Tony Deyal, Contributor
Regardless of how poor we were in rural Trinidad in the aftermath of the Second World War, life was never too grim for Grimm, the fairy-tale world peopled by courageous princes and beautiful princesses, horrible witches who eventually got their comeuppance and endings in which the protagonists, having triumphed over evil, lived happily ever after.
The story of Hansel and Gretel was scary. Rumpelstiltskin, Jack and the Beanstalk, The Ugly Duckling and Cinderella were all part of the fantasy land which helped our imaginations to soar. I liked the valiant little tailor who swatted a bunch of flies and then went around boasting that he had killed "seven at one blow". However, the one that truly fascinated me was the story of Rapunzel, the beautiful blonde locked in the tower, who let her hair down for a prince to both visit and, as I later learnt from the unexpurgated editions of the story, impregnate her. Even now, there is something about the tale that I still find fascinating. Maybe it is the long hair.
At the same time, as I read the fairy tales, I was also part of a world in which "rationing" was real órice, flour and sugar were scarce commodities. Language was interesting. There was the itinerant bay-rum drinker 'Sweetie Jack' whose eyes had a manic spark. He walked around the village with his guitar yodeling his trademark "Oh Lay Hee" and singing what I realised later were country and western songs. It was well known that Sweetie Jack ate "dead fowl", our word for chickens that had died from unknown causes, most likely from 'pip' (a contagious disease), and left to rot at the side of the road or in the 'rubbish bin'. We used the term to 'dead fowl' to catch our friends 'offside'. The first time as a seven-year-old I was asked, "You does eat dead fowl?" I quickly replied, "No". The barb then went in, "So on Sunday all-you doh kill the chicken before you eat it?" Everyone laughed at me and I was so angry with myself and my classmates that I wished that like Rumpelstiltskin the ground would open up and swallow me.
I realise now that in those days I was multi-lingual and did not know it. True, I spoke 'Trini' and understood a little Hindi from my grandmother's fairy tales about 'Rajahs' and 'Ranees' (Kings and Queens) and found out that the Rapunzel story had an Indian version. I could say "No" in Spanish (and English) but I did not realise I knew a Yoruba word. There were people in the village like Sweetie Jack and an Indian sadhu whose hair was long, matted and uncombed, who we said had 'dada' hair. A Nigerian explanation for the use of 'dada' is, "A child born with naturally matted or locked hair that cannot be combed". The natural hair texture is similar to dreadlocks and is not in that state by choice. The word 'dada', a word of Yoruba origin, has entered the widely spoken Nigerian English and can be used both as an adjective and a noun. For example one can say, "John's friend is dada or John's friend has dada hair."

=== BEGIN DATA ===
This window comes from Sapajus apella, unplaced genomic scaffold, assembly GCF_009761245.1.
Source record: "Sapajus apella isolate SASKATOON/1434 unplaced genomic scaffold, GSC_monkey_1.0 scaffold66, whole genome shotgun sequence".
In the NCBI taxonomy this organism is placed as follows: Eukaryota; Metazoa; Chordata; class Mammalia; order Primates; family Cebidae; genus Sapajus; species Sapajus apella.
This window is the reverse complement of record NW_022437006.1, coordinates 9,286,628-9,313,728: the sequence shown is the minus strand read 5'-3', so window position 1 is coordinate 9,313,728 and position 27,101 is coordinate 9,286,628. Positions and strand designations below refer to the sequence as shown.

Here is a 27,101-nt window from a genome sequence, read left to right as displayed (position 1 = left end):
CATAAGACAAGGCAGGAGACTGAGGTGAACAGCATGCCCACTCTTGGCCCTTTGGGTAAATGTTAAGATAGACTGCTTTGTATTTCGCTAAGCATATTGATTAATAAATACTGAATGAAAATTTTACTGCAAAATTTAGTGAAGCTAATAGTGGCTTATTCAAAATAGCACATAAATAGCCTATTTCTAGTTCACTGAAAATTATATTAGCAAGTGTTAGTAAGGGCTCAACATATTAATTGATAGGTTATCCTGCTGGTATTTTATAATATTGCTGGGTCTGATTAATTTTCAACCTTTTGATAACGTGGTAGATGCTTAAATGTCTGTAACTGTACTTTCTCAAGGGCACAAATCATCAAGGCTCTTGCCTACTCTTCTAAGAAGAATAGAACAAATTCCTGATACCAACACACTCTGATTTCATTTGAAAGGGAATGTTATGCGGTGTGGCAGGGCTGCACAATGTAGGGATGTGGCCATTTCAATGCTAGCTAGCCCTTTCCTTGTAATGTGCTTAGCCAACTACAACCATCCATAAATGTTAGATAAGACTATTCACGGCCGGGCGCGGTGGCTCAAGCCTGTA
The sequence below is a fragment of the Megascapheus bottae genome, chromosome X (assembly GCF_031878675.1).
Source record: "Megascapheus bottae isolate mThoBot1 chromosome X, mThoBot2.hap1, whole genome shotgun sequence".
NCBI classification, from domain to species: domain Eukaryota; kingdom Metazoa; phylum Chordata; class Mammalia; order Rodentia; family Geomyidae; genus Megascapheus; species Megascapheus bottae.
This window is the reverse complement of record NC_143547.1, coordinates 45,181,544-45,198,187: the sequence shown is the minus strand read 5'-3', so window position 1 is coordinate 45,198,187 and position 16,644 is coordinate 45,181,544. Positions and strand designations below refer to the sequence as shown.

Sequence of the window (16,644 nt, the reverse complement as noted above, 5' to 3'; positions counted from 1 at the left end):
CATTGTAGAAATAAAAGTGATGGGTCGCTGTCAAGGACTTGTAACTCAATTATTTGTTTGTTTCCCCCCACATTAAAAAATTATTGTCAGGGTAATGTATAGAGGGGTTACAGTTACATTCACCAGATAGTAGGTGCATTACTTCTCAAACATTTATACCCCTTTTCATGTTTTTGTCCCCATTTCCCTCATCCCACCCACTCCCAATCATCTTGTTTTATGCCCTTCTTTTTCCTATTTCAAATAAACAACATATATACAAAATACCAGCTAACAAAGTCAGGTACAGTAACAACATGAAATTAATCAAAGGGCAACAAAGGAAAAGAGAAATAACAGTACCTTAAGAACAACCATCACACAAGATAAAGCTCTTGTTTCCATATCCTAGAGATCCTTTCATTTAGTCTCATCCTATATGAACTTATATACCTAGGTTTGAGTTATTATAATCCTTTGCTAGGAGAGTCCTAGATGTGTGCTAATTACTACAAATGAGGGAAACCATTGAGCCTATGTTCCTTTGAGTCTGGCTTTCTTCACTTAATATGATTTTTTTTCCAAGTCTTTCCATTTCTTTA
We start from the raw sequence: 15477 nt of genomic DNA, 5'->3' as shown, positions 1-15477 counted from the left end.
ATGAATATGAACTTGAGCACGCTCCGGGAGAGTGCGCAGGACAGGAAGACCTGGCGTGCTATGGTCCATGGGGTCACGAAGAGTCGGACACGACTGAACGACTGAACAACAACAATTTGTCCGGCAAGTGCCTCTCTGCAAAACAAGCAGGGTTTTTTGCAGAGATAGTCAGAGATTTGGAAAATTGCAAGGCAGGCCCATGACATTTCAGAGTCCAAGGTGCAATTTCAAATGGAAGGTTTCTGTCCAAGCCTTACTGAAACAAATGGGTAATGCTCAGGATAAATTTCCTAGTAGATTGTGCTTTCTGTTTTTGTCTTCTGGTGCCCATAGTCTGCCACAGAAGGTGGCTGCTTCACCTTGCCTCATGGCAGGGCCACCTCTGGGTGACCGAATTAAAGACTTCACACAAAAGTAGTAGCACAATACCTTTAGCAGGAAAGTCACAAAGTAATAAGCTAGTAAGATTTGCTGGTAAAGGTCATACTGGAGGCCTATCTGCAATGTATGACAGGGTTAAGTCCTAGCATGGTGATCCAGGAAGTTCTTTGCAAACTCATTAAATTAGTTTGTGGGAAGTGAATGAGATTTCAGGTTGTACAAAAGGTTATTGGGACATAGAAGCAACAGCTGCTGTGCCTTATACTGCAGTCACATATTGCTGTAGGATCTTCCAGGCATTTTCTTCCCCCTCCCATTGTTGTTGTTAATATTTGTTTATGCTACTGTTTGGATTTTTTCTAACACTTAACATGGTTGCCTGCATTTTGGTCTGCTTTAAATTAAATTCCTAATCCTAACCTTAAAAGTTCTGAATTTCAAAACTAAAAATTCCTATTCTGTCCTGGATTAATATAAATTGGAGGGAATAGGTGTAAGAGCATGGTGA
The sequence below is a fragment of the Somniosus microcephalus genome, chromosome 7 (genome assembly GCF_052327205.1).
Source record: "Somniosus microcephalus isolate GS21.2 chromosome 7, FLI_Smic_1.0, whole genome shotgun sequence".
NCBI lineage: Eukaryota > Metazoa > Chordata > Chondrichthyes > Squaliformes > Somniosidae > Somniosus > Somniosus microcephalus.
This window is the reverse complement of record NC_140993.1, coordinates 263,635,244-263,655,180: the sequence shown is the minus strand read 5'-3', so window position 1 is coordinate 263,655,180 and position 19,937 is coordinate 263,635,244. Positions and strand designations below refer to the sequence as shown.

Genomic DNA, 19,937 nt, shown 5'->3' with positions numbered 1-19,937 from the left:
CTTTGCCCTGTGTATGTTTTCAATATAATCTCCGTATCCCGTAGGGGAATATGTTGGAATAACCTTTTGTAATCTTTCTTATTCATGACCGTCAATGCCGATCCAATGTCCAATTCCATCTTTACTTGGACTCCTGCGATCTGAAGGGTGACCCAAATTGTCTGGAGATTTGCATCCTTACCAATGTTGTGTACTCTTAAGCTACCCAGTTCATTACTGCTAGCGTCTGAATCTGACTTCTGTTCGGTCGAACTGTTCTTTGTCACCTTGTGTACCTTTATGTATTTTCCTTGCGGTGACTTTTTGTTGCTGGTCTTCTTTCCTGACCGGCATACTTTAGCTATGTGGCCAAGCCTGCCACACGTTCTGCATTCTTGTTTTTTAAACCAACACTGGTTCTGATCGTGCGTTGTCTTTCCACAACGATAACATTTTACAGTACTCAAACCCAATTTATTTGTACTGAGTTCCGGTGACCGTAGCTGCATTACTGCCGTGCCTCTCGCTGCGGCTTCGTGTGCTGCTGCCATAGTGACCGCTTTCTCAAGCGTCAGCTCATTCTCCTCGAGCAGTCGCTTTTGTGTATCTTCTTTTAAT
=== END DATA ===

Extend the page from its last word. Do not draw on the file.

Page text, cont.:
This brings us to the 'Black' Rapunzel from Trinidad. Huffpost Weird News recently featured fifty-year-old Asha Mandela, who "has a lock on a world record that others might dread: The world's longest dreadlocks." According to Huffpost, the 50-year-old Atlanta resident from Trinidad has earned the name "the Black Rapunzel" because she holds the Guinness World Record for "World's Longest Dreadlocks," which she has owned since 2008. Her dreads were officially measured to be 19 feet, 6 inches long, but an unofficial measurement found one of the strands measured a whopping 55 feet, 7 inches.
Asha, who lives with her husband and son in Atlanta, stopped cutting her hair in her 20s. "I started growing my hair 25 years ago, when I started having certain dreams and visions," she said. For her, growing dreadlocks was part of a spiritual journey to completely remake her life. She believes that it helped her to survive two heart attacks, cancer, and two strokes. "Cutting it would be equivalent to suicide. It would be like being a zombie," she revealed.
However, life for Asha is not that easy. While she believes her locks add spice to her love life, she has to use up to six bottles of shampoo for her weekly wash and it takes two days for the locks to dry. She has to carry her hair, which weighs 39 pounds, in a cloth baby sling when she goes out and her doctors believe that the additional weight has caused her to have a curvature of the spine. He husband and son might have no problem but Asha's Trini mother is aghast. "My mom told me to remove the mop from my head before I am welcomed in her home again," she recounted in an interview. "She said to me, 'Imagine, I put nice Vaseline and lard in your hair and groom it so nicely ... now look what you did to it.'" Now that the dada hair has grown to 55 feet, I figure that her mother's reaction when they meet again will probably be, "Oh Lard!"
Tony Deyal was last seen saying that Asha who let her hair down in a recent interview is reputedly a practising Hindu. While she did not say what sect she follows, it has to be the Hairy Krishnas.